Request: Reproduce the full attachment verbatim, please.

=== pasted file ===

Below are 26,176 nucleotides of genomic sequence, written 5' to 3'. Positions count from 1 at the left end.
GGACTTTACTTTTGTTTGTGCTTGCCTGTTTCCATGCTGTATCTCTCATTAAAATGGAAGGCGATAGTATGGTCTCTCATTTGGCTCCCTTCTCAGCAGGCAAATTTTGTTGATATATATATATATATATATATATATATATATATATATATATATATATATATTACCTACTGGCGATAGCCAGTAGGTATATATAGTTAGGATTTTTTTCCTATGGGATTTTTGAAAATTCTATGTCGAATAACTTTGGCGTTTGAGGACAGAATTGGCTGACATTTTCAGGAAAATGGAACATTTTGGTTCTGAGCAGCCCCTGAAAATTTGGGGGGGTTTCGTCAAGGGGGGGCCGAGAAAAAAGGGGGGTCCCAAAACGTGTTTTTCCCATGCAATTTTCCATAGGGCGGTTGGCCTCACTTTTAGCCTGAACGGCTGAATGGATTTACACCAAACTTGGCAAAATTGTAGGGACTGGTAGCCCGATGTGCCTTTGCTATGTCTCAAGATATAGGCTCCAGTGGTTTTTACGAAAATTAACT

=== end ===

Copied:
Below are 26,176 nucleotides of genomic sequence, written 5' to 3'. Positions count from 1 at the left end.
GGACTTTACTTTTGTTTGTGCTTGCCTGTTTCCATGCTGTATCTCTCATTAAAATGGAAGGCGATAGTATGGTCTCTCATTTGGCTCCCTTCTCAGCAGGCAAATTTTGTTGATATATATATATATATATATATATATATATATATATATATATATATATATATTACCTACTGGCGATAGCCAGTAGGTATATATAGTTAGGATTTTTTTCCTATGGGATTTTTGAAAATTCTATGTCGAATAACTTTGGCGTTTGAGGACAGAATTGGCTGACATTTTCAGGAAAATGGAACATTTTGGTTCTGAGCAGCCCCTGAAAATTTGGGGGGGTTTCGTCAAGGGGGGGCCGAGAAAAAAGGGGGGTCCCAAAACGTGTTTTTCCCATGCAATTTTCCATAGGGCGGTTGGCCTCACTTTTAGCCTGAACGGCTGAATGGATTTACACCAAACTTGGCAAAATTGTAGGGACTGGTAGCCCGATGTGCCTTTGCTATGTCTCAAGATATAGGCTCCAGTGGTTTTTACGAAAATTAACT